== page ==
The first step is often the hardest when it comes to tackling a mental health condition. This is particularly true of extroverts with social anxiety, whose loved ones may be completely unaware that anything is wrong.
Confiding in those close to you that you're dealing with social anxiety is a crucial part of finding a way forward. Doing so can help others to recognise when you're struggling, provide support when you need it, and can help you to avoid situations where you're under constant pressure to ‘perform’.
Accept what you cannot control
Social anxiety can be rooted in a desire to always be in control of what's going on around you. As an extrovert, you might worry that those around you are enjoying themselves—potentially to the detriment of your own wellbeing.
Instead, accept that you aren't able to set the mood of everyone around you. Someone may just be having an off day, or be struggling with issues outside of your control. Being aware of this can help you to free yourself from the burden of anxiety and alleviate the pressure you put on yourself.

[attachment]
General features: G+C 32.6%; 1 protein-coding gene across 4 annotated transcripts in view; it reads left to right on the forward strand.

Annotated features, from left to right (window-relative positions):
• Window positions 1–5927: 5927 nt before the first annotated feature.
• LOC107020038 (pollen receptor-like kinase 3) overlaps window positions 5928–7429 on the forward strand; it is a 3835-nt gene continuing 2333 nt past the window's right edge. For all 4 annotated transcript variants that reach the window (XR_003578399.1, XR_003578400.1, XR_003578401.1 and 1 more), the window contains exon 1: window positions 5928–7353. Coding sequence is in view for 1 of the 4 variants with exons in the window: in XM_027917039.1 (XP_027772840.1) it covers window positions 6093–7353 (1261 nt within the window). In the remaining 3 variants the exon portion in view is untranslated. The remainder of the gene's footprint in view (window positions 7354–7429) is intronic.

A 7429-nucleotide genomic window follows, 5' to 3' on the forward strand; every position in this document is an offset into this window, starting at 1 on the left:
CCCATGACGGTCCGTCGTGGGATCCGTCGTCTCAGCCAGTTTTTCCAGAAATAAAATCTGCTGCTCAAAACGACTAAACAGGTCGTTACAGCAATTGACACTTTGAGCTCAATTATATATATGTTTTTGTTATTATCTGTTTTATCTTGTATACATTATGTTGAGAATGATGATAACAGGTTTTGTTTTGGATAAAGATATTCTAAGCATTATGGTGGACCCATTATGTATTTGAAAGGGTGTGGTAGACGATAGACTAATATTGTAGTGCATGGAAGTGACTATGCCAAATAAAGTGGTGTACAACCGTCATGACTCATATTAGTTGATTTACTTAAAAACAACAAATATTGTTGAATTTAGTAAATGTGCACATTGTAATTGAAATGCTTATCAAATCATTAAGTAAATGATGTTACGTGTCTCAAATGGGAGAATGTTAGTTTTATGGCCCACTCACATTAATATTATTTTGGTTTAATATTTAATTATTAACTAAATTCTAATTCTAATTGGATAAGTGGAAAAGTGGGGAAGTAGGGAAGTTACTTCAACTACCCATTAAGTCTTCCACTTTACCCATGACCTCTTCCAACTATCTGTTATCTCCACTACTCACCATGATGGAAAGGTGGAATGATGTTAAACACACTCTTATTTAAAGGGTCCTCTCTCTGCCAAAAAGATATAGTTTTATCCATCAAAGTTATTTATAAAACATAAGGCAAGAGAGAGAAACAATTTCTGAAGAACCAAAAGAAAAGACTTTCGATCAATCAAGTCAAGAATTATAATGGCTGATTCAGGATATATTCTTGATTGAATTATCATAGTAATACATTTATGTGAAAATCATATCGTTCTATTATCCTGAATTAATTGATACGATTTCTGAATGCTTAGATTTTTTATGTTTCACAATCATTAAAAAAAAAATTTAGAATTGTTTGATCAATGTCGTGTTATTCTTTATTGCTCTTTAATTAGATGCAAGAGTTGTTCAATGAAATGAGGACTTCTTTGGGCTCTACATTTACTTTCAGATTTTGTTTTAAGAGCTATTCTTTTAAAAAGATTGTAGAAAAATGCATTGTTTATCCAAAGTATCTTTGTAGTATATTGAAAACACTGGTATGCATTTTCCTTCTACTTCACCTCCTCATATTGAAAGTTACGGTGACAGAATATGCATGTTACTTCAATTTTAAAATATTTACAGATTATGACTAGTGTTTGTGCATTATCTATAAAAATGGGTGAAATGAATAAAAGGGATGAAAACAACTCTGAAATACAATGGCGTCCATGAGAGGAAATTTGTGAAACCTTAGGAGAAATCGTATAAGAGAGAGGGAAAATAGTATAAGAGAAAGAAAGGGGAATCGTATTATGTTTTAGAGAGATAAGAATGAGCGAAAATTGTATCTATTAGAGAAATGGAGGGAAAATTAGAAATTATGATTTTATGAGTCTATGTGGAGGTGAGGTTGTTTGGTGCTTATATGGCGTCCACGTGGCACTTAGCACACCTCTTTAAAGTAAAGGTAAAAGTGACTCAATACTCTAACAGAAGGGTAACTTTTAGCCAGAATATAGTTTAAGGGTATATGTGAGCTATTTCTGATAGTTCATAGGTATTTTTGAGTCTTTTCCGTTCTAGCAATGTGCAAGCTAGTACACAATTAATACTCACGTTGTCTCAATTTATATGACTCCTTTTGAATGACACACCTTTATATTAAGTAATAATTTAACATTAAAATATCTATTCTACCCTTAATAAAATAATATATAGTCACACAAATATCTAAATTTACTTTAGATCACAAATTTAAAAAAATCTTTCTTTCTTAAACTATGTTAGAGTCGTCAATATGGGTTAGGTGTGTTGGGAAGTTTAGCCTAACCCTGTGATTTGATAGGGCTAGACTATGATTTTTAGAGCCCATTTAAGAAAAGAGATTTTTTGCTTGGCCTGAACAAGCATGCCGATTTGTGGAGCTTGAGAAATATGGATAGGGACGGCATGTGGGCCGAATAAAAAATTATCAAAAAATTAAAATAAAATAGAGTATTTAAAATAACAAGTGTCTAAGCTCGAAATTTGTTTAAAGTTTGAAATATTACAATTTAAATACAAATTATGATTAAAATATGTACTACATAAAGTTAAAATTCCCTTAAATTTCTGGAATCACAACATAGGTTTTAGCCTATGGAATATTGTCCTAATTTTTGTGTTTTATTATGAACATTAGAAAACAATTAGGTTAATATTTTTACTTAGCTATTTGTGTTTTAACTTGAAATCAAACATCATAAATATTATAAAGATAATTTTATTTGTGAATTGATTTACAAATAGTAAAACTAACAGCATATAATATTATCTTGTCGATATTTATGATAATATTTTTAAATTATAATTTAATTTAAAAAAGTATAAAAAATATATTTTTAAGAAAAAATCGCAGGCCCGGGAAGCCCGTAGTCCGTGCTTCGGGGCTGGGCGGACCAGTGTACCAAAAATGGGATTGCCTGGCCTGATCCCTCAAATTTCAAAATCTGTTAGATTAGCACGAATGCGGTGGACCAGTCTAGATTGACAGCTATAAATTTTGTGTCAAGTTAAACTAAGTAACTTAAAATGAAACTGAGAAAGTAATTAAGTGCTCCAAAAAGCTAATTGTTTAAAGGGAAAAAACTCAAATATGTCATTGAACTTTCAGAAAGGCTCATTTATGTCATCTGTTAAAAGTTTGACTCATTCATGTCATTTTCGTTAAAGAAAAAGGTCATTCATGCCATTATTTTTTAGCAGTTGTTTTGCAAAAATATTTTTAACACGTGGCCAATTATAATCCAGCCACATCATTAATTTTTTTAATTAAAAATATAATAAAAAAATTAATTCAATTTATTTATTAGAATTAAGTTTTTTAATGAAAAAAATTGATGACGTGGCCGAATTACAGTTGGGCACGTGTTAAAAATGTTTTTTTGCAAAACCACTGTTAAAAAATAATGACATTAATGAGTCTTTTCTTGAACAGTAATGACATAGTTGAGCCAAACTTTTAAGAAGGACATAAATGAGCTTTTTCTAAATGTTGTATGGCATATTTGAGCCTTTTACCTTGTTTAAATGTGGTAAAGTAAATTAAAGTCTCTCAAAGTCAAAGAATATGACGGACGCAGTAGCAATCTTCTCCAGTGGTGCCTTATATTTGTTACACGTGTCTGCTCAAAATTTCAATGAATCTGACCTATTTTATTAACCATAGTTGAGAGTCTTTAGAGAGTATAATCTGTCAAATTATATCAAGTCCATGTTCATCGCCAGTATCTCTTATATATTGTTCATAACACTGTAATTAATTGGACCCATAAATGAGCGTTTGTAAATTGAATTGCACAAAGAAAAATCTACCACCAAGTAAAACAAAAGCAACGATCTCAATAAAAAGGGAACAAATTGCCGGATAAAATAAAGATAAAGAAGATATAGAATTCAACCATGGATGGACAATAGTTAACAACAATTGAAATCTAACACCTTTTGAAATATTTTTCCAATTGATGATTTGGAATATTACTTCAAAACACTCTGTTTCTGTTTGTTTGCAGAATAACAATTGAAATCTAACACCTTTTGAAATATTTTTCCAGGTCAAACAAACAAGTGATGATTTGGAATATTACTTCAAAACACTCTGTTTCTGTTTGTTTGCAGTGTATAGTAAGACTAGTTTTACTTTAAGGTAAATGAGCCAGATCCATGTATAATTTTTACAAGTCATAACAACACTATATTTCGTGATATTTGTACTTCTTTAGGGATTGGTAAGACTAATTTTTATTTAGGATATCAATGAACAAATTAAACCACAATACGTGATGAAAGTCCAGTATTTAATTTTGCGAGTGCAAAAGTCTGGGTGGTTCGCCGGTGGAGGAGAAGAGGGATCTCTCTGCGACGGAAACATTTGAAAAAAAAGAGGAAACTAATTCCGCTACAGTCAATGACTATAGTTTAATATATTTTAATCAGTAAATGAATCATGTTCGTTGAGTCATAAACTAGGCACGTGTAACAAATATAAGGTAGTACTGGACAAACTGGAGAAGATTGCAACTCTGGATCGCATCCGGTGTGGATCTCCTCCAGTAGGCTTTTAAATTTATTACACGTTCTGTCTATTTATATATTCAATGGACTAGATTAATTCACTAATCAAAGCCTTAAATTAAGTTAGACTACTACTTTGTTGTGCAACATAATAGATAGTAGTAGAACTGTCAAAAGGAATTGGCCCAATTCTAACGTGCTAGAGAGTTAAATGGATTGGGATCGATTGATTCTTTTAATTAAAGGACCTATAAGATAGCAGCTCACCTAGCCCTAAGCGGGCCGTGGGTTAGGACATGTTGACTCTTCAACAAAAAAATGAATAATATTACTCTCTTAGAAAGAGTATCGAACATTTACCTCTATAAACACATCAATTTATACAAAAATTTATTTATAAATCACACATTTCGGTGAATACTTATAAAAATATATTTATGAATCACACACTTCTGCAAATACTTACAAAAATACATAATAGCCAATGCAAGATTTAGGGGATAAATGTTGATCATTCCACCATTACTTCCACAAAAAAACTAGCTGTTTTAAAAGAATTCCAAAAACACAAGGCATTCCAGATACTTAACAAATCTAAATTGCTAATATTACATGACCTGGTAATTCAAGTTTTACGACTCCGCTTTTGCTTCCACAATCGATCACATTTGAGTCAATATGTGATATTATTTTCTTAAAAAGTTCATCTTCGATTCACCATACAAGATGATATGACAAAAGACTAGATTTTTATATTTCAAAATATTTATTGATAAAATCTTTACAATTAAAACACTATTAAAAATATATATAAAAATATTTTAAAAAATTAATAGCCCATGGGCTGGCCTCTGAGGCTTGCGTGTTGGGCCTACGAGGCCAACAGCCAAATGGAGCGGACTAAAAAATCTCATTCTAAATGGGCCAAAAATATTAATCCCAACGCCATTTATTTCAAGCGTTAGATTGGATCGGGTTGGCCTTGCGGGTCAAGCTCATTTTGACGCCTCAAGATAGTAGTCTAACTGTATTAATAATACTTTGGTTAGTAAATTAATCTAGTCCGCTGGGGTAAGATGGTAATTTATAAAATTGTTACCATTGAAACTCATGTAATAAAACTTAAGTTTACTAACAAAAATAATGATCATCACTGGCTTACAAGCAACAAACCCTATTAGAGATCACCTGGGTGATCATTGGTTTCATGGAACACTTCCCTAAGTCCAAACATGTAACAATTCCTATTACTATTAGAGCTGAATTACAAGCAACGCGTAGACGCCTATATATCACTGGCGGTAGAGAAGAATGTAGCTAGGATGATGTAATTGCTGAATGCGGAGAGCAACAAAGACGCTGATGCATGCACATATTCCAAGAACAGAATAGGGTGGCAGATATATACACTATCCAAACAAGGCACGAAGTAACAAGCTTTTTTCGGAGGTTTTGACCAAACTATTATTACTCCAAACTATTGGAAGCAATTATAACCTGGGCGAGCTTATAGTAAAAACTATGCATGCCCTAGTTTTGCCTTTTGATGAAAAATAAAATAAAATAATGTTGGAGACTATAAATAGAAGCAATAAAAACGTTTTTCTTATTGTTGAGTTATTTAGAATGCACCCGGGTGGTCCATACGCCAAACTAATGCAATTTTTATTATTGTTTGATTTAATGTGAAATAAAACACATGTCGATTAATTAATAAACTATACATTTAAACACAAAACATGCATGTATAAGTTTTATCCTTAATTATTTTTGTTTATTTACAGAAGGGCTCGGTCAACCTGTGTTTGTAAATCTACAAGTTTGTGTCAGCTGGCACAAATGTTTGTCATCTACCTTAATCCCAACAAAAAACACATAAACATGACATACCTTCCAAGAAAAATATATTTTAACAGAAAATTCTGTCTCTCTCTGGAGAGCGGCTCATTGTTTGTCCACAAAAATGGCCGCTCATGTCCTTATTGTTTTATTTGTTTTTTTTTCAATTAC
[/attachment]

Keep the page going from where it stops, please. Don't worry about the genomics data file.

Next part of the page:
Challenge automatic thoughts
As an extrovert with social anxiety, it can be easy to let your thoughts race. This can lead to spiralling symptoms which quickly become difficult to control. However, one technique known as challenging automatic thoughts can prove useful in combatting this.
For example, you might start by worrying about embarrassing yourself in a social situation, then thinking about all of the possible negative consequences. Instead, stop yourself at that initial thought, and think about how you would react if you saw someone else in that same situation. You may quickly realise that things wouldn't be nearly as bad as you fear.
This technique comes from cognitive behavioural therapy: a type of talking therapy that focuses on the relationships between our thoughts, behaviour and actions. It holds that, by replacing our negative thoughts with more realistic ones, we can change our mindset.
Reach out to a professional
Social anxiety can seriously impact your mental health. However, you don't have to go through it alone. Speaking to a professional therapist can help you to gain new coping mechanisms and begin to put your life back on track.
If you're interested in learning more, then check out our social anxiety programme. This is a one-to-one online therapy package that consists of 6 sessions with a specially-trained professional. Each session will be tailored to your needs, and you'll be able to see the progress you're making via the use of regular assessments. Over time, you'll build self-esteem, learn how to cope with your triggers, and acquire the tools you need to manage your social anxiety.